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Machine learning on large class hierarchies by transformation into multiple binary problems

Janez Brank (2012) Machine learning on large class hierarchies by transformation into multiple binary problems. PhD thesis.

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    An ontology is a shared conceptualization of some problem domain, usually consisting of concepts, instances, an is-a hierarchy between concepts, and possibly other relations and attributes. This thesis deals with several problems on ontologies from a machine-learning perspective, in which a simple ontology can be seen as a hierarchy of classes: ontology population (classification), ontology evaluation, ontology evolution (predicting structural change) and extraction of ontological data from a corpus of documents. We particularly focus on the problem of classification into a hierarchy of classes, which can be seen as one way to populate an ontology. One approach to deal with multi-class problems such as this one is to convert them into several binary (two-class) problems and use a voting scheme to combine the predictions of the resulting ensemble of binary classifiers. The relationship between the classes of the original multi-class problem and the new binary problems can be concisely described by a coding matrix. A particularly interesting question is whether good classification performance can be achieved with a small number of binary classifiers. The number of different coding matrices (and thus of the ensembles defined by them) is exponentially large in the number of classes of the original problem. Although this space of coding matrices is intractably large, a substantial amount of it can be explored if the number of classes in the original problem is small. We present extensive experiments on one such small dataset and investigate the distribution of classification performance scores as a function of the number of binary classifiers in the ensemble. We demonstrate that good classification performance can be achieved with a small ensemble, but such an ensemble might be hard to find; on the other hand, allowing a larger ensemble makes it easier to achieve good performance but does not lead to further increases in the maximal performance (over all ensembles of that size). We also investigate the well-known claim that high row and column separation (average Hamming distance between rows/columns of the matrix) are important properties of the coding matrix, and show that while matrices with high separation do indeed tend to perform well, maximizing row/separation does not lead to the best-performing matrices. We present a greedy algorithm that constructs the coding matrix one column at a time, based on the idea that the binary classifier defined by the new column should focus on separating those pairs of classes which are most frequently confused by the existing ensemble of classifiers. An empirical evaluation shows that this algorithm allows us to achieve comparable performance with a smaller number of classifiers, compared to a baseline random-matrix approach. We also present an analysis which demonstrates that the impact of adding a single new classifier to the ensemble is necessarily quite limited, even if weighted voting is taken into account. We also deal with the topic of ontology evolution, in particular of predicting structural changes in an ontology. We studied the evolution of the Open Directory Project (ODP) ontology over several years, identified several common types of structural changes, and developed a heuristic approach to recognize them and quantify their frequency. The most common structural change turned out to be the addition of new categories, and we present a machine-learning approach to predicting where a new subcategory might be added by taking a few documents from an existing category. Ontology evaluation consists of various approaches and techniques for evaluating and comparing ontologies. We present a survey of such techniques and classify them depending on which level or aspect of ontologies they focus on, as well as depending on their general approach (gold-standard based, application based, data-driven, and manual evaluation). We introduce an ontology evaluation measure for scenarios where the ontology is a hierarchy of classes and is to be compared to a “gold standard” ontology built over the same set of instances. We investigate how this measure responds to various kinds of structural changes in the ontology. We also discuss another approach to ontology population, aimed at “general knowledge” ontologies rather than document hierarchies. In this approach the goal is to extract useful triples of the form concept1, relation, concept2 from a corpus of natural-language documents. In addition to triples that directly occur in the corpus, we also consider more abstract triples that can be obtained by replacing one or more components by a hypernym. We developed an efficient algorithm that can process a large corpus of documents and extract triples that satisfy a minimum-support threshold at any level of abstraction. However, a high support by itself is not a sufficient condition for a triple to be interesting for inclusion in the ontology, since many triples with a high support are irrelevant or too abstract to be interesting. We show several heuristics that can be used to identify interesting triples by comparing their support to that of their ancestors or neighbors in the triple space. We evaluated these heuristics experimentally by comparing their results to manually assigned relevance labels.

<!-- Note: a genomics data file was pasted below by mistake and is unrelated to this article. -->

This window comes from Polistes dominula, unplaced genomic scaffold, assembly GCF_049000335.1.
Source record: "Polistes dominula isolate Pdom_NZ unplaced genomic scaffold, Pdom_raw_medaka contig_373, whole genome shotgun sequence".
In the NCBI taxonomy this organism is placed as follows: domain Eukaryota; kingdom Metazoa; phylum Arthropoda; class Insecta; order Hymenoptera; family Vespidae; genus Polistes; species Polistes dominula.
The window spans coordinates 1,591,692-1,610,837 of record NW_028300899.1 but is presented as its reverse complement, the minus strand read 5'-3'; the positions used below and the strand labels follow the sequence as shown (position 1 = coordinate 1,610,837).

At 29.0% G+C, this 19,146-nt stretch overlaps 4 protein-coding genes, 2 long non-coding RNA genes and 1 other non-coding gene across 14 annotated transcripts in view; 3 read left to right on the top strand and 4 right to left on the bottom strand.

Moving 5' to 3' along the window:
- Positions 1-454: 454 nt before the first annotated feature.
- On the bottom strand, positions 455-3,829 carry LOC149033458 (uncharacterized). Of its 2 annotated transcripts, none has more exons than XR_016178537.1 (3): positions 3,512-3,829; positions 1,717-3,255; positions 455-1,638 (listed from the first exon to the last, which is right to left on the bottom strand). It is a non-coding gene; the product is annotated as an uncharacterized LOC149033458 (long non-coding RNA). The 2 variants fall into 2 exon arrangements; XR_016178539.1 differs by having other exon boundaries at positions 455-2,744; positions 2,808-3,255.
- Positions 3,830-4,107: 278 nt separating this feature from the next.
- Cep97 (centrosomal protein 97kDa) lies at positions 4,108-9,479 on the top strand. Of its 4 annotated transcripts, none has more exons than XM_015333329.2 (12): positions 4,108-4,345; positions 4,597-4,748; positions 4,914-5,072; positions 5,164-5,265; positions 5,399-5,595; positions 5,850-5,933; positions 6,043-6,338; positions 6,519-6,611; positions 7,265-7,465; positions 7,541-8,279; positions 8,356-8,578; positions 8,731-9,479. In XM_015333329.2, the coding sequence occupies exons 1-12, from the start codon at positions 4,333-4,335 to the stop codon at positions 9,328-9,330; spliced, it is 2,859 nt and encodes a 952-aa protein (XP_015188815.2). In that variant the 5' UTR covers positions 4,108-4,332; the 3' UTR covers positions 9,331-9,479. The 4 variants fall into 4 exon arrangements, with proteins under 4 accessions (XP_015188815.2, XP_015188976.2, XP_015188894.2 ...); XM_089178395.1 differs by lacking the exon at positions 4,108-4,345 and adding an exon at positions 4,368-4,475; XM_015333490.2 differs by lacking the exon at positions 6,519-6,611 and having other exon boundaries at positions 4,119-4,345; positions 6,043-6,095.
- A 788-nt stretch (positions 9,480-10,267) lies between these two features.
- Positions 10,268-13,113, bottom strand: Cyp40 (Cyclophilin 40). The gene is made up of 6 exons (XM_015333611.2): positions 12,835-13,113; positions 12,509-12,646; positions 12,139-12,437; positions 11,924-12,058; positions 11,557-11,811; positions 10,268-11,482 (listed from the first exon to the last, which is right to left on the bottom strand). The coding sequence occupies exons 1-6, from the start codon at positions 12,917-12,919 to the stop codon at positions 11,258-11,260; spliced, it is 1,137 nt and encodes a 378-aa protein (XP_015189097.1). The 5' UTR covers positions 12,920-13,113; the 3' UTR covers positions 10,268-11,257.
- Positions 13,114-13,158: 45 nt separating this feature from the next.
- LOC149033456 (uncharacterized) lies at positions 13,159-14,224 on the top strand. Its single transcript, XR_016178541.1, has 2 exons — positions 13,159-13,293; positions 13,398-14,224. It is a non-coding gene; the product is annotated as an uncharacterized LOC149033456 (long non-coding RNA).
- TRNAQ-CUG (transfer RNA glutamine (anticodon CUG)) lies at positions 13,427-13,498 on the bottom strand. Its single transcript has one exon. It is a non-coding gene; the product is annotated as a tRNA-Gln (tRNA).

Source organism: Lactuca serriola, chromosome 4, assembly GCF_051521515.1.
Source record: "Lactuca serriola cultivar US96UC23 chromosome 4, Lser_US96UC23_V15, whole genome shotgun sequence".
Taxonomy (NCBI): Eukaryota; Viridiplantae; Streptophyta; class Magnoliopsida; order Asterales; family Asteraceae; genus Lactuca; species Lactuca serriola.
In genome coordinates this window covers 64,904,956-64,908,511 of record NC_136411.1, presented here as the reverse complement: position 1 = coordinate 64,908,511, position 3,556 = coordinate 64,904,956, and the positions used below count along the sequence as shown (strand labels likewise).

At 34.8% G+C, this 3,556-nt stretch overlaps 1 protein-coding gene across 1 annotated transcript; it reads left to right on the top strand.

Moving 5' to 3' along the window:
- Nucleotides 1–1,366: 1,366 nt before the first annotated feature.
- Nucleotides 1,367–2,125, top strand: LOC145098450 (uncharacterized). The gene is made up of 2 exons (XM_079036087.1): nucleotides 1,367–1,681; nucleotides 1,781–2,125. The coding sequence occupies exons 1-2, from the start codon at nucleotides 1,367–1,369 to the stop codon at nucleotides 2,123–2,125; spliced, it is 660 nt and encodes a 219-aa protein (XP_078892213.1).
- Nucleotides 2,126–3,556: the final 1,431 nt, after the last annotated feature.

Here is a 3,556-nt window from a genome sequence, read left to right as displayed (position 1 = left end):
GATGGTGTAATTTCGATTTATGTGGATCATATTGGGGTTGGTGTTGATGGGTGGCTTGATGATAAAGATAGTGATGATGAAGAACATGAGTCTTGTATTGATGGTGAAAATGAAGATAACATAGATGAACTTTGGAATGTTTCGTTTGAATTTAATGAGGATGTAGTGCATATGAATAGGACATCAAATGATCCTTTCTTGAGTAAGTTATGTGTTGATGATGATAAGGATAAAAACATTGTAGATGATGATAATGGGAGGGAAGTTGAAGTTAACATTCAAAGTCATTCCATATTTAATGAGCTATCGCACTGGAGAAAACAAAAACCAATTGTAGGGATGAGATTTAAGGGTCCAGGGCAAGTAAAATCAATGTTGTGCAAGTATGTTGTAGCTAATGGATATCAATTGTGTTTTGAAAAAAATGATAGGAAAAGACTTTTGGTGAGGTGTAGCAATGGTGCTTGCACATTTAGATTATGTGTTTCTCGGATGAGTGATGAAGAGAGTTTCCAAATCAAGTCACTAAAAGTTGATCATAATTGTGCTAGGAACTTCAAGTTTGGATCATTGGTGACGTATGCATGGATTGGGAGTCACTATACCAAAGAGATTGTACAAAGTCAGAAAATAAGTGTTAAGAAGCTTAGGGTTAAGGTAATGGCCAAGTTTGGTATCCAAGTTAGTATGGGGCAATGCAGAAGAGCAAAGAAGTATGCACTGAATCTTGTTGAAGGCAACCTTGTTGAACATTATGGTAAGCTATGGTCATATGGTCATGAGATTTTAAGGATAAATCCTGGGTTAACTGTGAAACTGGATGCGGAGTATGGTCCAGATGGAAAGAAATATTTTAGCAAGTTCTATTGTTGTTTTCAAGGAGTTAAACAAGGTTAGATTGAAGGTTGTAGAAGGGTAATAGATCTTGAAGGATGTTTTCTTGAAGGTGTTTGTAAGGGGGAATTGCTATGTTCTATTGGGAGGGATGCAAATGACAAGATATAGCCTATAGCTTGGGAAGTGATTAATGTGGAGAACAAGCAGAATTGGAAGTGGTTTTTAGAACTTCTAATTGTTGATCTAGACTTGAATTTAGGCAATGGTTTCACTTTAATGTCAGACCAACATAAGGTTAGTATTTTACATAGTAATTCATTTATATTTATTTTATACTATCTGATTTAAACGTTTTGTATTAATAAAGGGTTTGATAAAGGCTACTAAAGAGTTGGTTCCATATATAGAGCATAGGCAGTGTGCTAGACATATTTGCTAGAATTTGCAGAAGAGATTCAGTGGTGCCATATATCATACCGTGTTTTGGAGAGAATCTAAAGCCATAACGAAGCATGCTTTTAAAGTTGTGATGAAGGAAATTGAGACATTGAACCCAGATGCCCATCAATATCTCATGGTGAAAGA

Item Type: Thesis (PhD thesis)
    Keywords: machine learning, classification, coding matrices, ontologies, ontology evolution, ontology evaluation, information extraction, text mining
    Number of Pages: 143
    Language of Content: Slovenian
    Mentor / Comentors:
    Name and SurnameIDFunction
    akad. prof. dr. Ivan Bratko77Mentor
    prof. dr. Dunja MladenićComentor
    Link to COBISS: http://www.cobiss.si/scripts/cobiss?command=search&base=50070&select=(ID=00009388628)
    Institution: University of Ljubljana
    Department: Faculty of Computer and Information Science
    Item ID: 1785
    Date Deposited: 03 Sep 2012 17:01
    Last Modified: 09 Nov 2012 11:04
    URI: http://eprints.fri.uni-lj.si/id/eprint/1785